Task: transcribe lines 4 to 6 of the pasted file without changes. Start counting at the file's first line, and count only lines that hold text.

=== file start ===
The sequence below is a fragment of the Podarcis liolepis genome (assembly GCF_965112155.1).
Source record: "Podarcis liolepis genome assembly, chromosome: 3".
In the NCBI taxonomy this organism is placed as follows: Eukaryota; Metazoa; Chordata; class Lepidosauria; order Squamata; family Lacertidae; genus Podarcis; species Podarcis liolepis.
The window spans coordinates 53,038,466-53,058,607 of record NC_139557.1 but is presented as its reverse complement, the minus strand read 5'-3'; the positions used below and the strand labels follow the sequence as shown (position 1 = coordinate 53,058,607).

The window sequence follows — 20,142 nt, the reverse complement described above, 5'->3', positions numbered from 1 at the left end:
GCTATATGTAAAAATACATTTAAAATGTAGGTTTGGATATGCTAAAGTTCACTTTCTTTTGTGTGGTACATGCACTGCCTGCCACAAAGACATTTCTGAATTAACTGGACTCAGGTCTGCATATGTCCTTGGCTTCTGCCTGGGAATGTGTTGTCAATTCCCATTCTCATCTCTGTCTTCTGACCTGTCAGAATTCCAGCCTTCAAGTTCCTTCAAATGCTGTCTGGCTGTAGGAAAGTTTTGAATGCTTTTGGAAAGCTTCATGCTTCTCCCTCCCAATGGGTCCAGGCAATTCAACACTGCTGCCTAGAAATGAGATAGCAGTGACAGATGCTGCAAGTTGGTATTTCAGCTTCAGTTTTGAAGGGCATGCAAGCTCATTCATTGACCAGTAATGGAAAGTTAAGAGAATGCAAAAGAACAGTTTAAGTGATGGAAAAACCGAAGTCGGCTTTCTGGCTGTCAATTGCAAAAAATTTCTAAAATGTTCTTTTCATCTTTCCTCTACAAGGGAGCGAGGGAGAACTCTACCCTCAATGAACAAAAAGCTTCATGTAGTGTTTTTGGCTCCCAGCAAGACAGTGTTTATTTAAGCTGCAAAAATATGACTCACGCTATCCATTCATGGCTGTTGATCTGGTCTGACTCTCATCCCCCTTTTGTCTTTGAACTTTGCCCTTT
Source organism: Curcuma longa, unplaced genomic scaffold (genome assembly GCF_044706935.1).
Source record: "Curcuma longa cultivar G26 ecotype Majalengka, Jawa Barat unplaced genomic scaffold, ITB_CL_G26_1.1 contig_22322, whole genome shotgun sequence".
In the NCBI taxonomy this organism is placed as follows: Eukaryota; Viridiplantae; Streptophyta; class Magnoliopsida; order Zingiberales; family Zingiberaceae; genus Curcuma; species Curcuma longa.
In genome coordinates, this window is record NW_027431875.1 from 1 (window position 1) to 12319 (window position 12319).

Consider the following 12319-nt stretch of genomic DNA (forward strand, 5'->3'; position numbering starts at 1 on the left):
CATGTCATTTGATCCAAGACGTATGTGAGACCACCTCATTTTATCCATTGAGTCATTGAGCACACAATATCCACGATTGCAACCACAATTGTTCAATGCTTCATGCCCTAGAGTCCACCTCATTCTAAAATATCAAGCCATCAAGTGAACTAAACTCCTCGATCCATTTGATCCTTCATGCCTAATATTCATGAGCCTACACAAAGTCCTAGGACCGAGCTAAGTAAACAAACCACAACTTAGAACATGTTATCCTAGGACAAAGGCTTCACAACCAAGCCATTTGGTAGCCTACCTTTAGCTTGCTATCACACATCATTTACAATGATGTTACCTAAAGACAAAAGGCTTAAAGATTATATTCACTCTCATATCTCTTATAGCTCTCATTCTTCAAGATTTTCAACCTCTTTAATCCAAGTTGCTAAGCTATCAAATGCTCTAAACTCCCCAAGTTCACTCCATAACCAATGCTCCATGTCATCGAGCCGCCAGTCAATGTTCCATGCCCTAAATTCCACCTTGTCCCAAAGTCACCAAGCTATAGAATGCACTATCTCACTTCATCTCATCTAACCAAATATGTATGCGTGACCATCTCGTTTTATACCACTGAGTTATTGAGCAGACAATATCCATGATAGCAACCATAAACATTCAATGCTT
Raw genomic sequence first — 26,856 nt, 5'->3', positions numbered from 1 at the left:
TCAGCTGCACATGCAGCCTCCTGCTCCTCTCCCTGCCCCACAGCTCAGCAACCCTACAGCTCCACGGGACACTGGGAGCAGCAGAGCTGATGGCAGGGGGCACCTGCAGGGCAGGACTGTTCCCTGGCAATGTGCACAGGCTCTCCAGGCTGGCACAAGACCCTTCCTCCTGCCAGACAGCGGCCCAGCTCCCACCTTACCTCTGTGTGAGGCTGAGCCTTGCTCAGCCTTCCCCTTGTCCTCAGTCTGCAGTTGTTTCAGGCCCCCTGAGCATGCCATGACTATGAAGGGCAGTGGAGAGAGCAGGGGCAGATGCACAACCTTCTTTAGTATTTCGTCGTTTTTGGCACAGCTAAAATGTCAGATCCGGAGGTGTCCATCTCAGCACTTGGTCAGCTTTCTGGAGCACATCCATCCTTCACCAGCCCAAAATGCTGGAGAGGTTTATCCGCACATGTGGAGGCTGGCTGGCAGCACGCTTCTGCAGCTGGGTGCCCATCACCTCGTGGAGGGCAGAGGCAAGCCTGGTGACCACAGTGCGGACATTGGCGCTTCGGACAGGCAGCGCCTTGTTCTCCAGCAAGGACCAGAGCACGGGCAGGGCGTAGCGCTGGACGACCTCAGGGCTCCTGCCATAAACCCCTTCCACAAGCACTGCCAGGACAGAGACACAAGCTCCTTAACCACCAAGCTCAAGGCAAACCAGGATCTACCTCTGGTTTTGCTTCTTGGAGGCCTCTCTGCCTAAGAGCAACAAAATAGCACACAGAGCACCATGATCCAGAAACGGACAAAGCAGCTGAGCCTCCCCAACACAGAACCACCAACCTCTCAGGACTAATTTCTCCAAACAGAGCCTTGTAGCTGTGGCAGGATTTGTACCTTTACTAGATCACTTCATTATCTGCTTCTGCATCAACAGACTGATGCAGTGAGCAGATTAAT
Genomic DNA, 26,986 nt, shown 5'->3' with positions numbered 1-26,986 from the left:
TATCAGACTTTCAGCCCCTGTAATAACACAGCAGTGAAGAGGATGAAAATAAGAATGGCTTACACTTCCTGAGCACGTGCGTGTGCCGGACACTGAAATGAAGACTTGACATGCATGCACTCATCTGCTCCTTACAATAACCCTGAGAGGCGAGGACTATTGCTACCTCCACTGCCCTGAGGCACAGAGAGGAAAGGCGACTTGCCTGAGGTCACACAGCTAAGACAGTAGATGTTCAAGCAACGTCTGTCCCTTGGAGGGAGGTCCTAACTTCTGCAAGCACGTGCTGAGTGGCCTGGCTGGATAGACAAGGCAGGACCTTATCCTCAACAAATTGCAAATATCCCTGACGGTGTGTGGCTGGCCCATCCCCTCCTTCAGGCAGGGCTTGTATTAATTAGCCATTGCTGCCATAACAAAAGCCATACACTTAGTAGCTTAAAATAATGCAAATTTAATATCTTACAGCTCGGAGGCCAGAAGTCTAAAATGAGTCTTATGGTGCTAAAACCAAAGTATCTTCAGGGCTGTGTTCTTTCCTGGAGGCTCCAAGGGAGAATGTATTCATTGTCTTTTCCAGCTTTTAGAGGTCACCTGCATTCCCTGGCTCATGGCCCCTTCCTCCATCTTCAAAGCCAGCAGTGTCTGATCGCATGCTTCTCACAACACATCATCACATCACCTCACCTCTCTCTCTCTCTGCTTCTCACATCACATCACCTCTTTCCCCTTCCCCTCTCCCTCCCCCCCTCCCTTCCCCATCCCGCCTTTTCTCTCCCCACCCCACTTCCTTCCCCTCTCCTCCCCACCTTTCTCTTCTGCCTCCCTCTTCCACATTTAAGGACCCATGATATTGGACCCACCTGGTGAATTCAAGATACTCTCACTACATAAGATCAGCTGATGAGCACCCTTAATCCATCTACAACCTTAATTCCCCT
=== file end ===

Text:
The window spans coordinates 53,038,466-53,058,607 of record NC_139557.1 but is presented as its reverse complement, the minus strand read 5'-3'; the positions used below and the strand labels follow the sequence as shown (position 1 = coordinate 53,058,607).

The window sequence follows — 20,142 nt, the reverse complement described above, 5'->3', positions numbered from 1 at the left end:
GCTATATGTAAAAATACATTTAAAATGTAGGTTTGGATATGCTAAAGTTCACTTTCTTTTGTGTGGTACATGCACTGCCTGCCACAAAGACATTTCTGAATTAACTGGACTCAGGTCTGCATATGTCCTTGGCTTCTGCCTGGGAATGTGTTGTCAATTCCCATTCTCATCTCTGTCTTCTGACCTGTCAGAATTCCAGCCTTCAAGTTCCTTCAAATGCTGTCTGGCTGTAGGAAAGTTTTGAATGCTTTTGGAAAGCTTCATGCTTCTCCCTCCCAATGGGTCCAGGCAATTCAACACTGCTGCCTAGAAATGAGATAGCAGTGACAGATGCTGCAAGTTGGTATTTCAGCTTCAGTTTTGAAGGGCATGCAAGCTCATTCATTGACCAGTAATGGAAAGTTAAGAGAATGCAAAAGAACAGTTTAAGTGATGGAAAAACCGAAGTCGGCTTTCTGGCTGTCAATTGCAAAAAATTTCTAAAATGTTCTTTTCATCTTTCCTCTACAAGGGAGCGAGGGAGAACTCTACCCTCAATGAACAAAAAGCTTCATGTAGTGTTTTTGGCTCCCAGCAAGACAGTGTTTATTTAAGCTGCAAAAATATGACTCACGCTATCCATTCATGGCTGTTGATCTGGTCTGACTCTCATCCCCCTTTTGTCTTTGAACTTTGCCCTTT